Why weren’t these in use? The railroad officials’ bland, obdurate answer was that their installation was “impracticable”—that is to say, expensive. The dollar and fifty cents a day that the trainman earned made him responsible for his own injuries. Air brakes and automatic couplers cost the lines money; maimed railroad men cost nothing.
As Coffin asked his questions, his interest grew into fanaticism. At fifty-one years of age, he started off on a twenty-year crusade. “My first job,” he wrote, “was to arouse the public to this awful wrong, this butchering of these faithful men who were serving the people at such a fearful risk of life and limb. Why, I discovered that it was taken as a matter of course that railroad men of necessity be maimed and killed.”
The public was not, he found, easily aroused. Coffin appeared in railroad offices, only to be thrown out. In an age when railroads could buy senators, they had little time to spare for a scrawny, bearded do-gooder. Coffin wrote to newspapers, but his stories were rarely printed. Religious and farming periodicals were the only platforms he could find, and there his vivid harangues appeared, in between essays on sheep dipping and accounts of parish goings on.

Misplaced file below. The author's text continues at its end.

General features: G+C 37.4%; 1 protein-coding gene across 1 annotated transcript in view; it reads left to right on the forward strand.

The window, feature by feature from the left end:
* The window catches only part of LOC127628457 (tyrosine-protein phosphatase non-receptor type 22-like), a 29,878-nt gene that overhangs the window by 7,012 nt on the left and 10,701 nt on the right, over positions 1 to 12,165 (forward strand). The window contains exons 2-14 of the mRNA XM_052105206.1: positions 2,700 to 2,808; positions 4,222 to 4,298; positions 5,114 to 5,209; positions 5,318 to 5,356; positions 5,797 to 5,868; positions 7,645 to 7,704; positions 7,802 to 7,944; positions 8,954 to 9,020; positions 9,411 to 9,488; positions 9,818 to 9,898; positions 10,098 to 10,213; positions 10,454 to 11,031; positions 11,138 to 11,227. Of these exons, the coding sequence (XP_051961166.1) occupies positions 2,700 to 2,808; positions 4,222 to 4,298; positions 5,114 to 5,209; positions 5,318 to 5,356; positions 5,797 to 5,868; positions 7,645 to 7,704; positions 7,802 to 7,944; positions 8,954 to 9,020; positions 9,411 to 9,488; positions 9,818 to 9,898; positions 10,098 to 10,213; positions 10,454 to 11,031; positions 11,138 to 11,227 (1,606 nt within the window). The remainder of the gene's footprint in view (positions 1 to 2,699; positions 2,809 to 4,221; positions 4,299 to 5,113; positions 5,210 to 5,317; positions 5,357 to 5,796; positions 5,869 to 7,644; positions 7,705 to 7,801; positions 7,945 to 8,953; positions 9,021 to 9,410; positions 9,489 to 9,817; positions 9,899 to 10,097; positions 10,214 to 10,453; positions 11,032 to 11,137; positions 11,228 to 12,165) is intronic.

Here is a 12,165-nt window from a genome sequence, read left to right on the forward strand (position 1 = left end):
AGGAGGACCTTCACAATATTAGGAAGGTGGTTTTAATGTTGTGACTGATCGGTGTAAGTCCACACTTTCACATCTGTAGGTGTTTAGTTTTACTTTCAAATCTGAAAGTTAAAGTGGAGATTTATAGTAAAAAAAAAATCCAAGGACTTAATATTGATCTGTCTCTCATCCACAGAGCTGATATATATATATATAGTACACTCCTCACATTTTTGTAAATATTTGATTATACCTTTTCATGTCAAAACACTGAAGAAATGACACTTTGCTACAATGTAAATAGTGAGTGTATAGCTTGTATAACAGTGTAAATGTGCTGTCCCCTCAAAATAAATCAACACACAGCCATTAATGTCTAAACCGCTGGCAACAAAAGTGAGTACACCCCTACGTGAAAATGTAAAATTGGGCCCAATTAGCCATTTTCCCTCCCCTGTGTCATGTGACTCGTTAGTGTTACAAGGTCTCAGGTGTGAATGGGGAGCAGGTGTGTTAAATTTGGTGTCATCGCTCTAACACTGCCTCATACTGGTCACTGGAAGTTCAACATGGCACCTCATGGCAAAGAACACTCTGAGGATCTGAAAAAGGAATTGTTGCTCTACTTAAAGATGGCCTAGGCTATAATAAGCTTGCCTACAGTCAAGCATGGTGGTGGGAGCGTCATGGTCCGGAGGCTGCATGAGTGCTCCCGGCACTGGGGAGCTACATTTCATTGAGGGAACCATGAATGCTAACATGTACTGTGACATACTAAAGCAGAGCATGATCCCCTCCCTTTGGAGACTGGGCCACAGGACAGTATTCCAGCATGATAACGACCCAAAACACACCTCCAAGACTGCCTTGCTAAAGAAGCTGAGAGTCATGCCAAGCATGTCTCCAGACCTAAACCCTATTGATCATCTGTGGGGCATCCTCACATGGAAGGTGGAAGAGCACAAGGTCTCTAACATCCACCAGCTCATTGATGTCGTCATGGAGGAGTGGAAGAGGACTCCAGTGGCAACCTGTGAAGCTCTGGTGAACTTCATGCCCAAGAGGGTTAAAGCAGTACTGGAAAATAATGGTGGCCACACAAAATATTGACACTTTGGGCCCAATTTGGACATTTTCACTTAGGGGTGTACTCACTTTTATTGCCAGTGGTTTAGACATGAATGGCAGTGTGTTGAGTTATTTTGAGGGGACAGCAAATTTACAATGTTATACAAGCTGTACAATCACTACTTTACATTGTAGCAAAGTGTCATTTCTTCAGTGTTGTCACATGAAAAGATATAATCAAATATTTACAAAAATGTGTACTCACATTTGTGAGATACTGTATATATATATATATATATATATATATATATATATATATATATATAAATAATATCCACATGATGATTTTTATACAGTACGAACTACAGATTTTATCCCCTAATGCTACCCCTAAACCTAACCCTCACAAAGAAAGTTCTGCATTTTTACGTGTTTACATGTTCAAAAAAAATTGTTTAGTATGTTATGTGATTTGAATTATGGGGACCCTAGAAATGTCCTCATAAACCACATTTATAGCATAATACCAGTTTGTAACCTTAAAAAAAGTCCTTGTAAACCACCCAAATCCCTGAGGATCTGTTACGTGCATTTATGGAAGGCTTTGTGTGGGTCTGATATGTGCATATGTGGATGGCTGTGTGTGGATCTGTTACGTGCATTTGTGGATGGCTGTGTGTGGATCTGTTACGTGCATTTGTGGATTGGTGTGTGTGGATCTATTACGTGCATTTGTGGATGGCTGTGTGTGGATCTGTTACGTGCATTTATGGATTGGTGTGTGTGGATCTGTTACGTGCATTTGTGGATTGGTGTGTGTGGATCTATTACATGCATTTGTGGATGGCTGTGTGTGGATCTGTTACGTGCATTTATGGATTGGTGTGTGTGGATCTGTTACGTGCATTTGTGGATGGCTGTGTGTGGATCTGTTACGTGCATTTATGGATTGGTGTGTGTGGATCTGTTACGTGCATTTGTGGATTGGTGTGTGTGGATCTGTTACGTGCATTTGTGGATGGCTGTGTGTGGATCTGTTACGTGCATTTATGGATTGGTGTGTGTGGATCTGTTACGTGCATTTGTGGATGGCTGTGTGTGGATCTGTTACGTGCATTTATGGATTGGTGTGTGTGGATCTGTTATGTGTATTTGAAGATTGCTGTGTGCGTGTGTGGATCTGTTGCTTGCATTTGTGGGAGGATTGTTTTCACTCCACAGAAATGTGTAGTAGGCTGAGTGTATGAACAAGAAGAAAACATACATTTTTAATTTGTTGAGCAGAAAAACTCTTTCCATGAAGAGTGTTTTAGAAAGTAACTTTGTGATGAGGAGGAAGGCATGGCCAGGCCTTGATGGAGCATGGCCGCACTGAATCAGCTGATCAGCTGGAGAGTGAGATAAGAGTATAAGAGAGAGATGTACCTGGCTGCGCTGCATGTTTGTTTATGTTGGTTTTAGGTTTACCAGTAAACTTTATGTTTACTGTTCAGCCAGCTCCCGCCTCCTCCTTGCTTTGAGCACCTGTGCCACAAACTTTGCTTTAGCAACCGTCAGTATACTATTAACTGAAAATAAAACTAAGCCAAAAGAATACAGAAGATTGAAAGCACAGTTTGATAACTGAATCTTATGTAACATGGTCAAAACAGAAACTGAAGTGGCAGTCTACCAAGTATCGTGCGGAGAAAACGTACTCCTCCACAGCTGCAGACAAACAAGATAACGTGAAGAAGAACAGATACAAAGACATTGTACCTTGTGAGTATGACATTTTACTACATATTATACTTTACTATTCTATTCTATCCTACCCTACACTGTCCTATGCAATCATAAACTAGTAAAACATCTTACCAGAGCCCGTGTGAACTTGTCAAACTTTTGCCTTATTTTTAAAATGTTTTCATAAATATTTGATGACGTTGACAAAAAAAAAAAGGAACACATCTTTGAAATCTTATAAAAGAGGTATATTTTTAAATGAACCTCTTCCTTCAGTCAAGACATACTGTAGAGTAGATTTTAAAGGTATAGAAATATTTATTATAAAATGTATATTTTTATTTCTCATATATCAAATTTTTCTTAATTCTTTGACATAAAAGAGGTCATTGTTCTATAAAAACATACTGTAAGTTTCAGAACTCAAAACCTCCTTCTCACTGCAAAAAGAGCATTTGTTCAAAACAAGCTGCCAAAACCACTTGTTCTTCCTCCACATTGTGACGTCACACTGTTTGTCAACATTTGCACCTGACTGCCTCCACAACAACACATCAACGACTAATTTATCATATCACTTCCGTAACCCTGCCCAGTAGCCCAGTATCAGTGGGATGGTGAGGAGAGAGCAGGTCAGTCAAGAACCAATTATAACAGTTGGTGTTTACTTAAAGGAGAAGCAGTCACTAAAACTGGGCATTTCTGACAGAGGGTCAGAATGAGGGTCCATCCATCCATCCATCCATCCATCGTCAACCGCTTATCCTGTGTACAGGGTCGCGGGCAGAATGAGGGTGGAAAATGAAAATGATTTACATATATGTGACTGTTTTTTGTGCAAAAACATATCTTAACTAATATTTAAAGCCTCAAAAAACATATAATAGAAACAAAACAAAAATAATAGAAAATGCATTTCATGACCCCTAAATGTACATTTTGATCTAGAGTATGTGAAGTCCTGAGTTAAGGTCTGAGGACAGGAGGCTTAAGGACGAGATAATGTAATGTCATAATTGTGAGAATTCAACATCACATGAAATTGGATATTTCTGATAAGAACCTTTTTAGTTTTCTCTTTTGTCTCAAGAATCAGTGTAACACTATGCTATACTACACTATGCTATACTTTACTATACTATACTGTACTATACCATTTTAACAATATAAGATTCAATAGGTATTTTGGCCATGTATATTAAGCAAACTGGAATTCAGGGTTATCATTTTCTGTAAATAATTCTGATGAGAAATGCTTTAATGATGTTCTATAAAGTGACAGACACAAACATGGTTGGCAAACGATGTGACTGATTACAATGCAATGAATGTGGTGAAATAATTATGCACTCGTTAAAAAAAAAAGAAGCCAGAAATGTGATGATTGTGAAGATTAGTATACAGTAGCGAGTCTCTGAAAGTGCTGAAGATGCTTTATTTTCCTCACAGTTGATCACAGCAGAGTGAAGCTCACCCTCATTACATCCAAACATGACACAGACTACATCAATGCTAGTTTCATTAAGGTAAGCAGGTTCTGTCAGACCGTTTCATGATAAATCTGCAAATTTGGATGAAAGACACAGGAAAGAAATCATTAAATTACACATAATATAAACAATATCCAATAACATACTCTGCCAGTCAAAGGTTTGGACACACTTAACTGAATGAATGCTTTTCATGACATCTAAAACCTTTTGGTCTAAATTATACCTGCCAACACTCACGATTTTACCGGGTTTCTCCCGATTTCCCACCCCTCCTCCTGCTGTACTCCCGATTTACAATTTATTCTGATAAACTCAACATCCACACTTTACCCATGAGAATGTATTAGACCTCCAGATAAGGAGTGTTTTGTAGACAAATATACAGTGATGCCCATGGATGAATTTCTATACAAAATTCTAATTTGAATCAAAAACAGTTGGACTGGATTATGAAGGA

Coffin kept on the move, traveling around the state, telling horror stories. In 1883 he managed to get himself appointed Iowa’s first railroad commissioner. The commissioner wrote thousands of letters, and attended every gathering of railroad officials that did not forcibly eject him. The railroad managers knew him as the “Air-Brake Fanatic” by now; he had at least attracted enough attention to get his arguments answered. Too expensive to install, a Chicago and Alton official told him once. “But I note,” Coffin yelled back, “that the Chicago & Alton and most other lines continue to pay their eight per cent dividends regularly.”